N.C.A.A. Fan Map: How the Country Roots for College Football
Twice so far at the Upshot, we’ve published maps showing where fan support for one team begins and another ends — once for baseball and once for basketball. Now we’re pleased to offer another one: the United States according to college football fans.
Unlike professional sports, the college game is much more provincial, with scrappy regional programs dominating their corners of the country. Texas and Oregon are two of the most popular teams, but together they account for only 25 percent of territory in the lower 48 states. There is no team with a level of national support that approaches that of, say, the Yankees, the Boston Red Sox or the Los Angeles Lakers.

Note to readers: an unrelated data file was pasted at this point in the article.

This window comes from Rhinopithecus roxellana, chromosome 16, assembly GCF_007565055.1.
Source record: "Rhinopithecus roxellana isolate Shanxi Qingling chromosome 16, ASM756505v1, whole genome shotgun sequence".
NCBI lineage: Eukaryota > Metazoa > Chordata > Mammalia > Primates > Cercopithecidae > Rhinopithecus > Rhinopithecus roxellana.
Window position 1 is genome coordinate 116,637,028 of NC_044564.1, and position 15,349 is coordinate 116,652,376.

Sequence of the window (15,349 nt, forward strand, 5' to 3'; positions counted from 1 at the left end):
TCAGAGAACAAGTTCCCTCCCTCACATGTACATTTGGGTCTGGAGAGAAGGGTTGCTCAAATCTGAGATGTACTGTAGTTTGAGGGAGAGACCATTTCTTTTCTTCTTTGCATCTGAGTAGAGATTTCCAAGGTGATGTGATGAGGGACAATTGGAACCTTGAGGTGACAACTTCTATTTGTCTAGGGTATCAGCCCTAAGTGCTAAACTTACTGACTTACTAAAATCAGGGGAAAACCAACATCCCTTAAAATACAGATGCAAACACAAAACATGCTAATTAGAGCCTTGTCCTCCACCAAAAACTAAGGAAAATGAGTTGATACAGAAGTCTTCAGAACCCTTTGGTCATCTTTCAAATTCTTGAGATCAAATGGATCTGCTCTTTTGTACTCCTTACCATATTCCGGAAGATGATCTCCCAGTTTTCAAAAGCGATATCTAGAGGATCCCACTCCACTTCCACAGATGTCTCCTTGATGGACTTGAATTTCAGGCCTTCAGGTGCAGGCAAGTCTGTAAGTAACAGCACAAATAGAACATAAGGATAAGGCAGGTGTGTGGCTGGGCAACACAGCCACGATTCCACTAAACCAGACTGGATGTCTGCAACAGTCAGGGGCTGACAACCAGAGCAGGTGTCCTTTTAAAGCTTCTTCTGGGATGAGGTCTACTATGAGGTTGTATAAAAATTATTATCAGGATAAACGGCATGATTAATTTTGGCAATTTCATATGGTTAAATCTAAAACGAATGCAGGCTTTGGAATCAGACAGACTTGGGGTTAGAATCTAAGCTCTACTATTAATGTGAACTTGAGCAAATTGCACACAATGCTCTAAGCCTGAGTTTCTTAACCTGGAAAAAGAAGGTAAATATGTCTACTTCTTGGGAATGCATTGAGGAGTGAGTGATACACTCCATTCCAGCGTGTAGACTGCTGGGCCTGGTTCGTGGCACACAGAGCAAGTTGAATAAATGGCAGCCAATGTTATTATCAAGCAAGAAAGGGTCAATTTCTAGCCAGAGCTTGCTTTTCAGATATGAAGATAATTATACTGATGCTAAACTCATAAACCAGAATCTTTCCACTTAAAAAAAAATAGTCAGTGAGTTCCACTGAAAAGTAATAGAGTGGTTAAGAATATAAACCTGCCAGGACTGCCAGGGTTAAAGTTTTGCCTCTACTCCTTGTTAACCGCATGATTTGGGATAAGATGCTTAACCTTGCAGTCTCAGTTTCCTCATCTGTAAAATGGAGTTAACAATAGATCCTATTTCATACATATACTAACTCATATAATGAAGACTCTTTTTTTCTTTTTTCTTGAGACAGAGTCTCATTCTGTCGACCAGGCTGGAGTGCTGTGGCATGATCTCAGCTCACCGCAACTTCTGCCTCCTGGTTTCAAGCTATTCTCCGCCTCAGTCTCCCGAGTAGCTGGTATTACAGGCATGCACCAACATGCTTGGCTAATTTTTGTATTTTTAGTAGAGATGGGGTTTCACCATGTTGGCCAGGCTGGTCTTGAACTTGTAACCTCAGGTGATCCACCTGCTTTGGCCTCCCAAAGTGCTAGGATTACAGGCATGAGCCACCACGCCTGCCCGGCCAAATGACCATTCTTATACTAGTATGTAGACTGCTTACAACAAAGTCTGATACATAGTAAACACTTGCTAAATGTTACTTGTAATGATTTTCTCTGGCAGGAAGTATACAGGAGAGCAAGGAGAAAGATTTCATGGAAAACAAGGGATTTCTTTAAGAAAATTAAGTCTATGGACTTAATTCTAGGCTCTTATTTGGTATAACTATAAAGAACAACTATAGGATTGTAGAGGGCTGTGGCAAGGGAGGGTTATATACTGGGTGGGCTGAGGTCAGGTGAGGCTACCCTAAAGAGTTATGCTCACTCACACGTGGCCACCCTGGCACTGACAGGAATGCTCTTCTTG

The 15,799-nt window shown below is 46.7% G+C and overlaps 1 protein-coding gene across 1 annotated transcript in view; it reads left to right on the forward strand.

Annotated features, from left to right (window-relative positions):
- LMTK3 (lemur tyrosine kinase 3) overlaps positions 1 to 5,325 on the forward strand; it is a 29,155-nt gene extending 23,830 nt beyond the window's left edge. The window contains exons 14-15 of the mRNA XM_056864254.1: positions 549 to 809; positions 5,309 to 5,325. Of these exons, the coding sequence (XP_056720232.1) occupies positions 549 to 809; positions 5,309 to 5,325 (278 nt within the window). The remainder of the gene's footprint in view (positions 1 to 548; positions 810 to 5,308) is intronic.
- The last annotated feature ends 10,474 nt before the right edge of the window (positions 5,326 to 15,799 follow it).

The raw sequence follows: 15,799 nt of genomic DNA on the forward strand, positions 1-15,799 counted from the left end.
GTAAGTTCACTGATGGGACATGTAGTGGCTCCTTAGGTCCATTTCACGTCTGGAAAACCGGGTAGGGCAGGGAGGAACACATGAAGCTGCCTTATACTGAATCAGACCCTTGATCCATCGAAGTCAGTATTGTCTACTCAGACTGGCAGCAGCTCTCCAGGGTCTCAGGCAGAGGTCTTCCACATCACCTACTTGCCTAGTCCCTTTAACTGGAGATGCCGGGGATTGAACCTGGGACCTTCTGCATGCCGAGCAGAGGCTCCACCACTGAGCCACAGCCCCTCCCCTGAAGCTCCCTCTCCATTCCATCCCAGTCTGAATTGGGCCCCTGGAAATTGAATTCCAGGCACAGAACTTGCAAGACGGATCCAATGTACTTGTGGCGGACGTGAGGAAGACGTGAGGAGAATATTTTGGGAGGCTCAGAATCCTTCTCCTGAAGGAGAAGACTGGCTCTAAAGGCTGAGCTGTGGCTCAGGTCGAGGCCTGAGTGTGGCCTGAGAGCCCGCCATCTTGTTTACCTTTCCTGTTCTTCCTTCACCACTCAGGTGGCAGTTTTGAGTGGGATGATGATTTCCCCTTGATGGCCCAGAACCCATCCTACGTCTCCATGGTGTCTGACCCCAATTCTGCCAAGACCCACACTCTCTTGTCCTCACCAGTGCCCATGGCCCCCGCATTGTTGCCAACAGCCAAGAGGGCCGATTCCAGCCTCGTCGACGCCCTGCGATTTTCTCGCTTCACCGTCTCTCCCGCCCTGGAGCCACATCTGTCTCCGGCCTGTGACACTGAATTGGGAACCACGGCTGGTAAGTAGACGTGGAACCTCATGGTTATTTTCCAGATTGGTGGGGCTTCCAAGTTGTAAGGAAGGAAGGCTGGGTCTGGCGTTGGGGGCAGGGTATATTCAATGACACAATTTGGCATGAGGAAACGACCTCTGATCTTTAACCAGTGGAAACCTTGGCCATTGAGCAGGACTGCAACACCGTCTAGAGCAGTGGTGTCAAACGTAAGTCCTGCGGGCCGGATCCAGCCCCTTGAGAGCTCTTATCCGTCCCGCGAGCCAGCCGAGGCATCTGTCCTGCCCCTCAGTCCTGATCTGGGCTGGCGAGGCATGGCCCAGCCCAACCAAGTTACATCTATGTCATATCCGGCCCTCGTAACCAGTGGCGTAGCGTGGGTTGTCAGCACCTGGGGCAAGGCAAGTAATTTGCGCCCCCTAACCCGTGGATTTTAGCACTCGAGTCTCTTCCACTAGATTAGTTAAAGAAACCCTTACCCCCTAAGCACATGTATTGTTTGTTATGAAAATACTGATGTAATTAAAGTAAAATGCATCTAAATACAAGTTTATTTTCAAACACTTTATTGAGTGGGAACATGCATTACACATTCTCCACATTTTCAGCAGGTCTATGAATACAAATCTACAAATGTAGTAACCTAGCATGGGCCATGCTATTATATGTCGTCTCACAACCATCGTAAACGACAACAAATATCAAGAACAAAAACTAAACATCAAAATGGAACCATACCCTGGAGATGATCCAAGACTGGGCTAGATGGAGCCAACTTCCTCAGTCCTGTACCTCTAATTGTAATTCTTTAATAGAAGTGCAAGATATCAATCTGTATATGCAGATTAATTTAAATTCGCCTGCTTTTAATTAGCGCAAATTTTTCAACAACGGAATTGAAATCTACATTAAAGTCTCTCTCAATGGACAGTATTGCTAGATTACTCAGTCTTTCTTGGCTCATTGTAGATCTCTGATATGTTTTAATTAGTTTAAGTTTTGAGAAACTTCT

If you squint while looking at the college football map, you might even think you’re looking at a state map. In the Southeast, strong programs like Alabama, Arkansas, Louisiana State and Oklahoma dominate their states — and stop right at the border.
But there are enough exceptions to make this quite different from the state maps we all grew up learning. The Minnesota Golden Gophers have been so mediocre for so long — failing to finish in the top 15 nationwide since the Kennedy administration — that fans have moved their support to the Wisconsin Badgers. And Nebraska! They do love their Cornhuskers across much of the Great Plains.
But programs can divide a state, too. Seven colleges, led by the Longhorns, lay claim to at least some part of Texas. Elsewhere, some teams have managed to carve out bits of territory, extending only a bit beyond their campus: Vanderbilt around Nashville; U.C.L.A. on the west side of Los Angeles; and Oregon State, around Corvallis, south of Portland. Then there’s the Northeast, with its relative lack of interest in college football. Once you’re east of the Hudson, no team dominates, and many teams claim a small percentage of fans.
All told, 84 programs can reasonably claim to be the most popular college football team somewhere in the United States.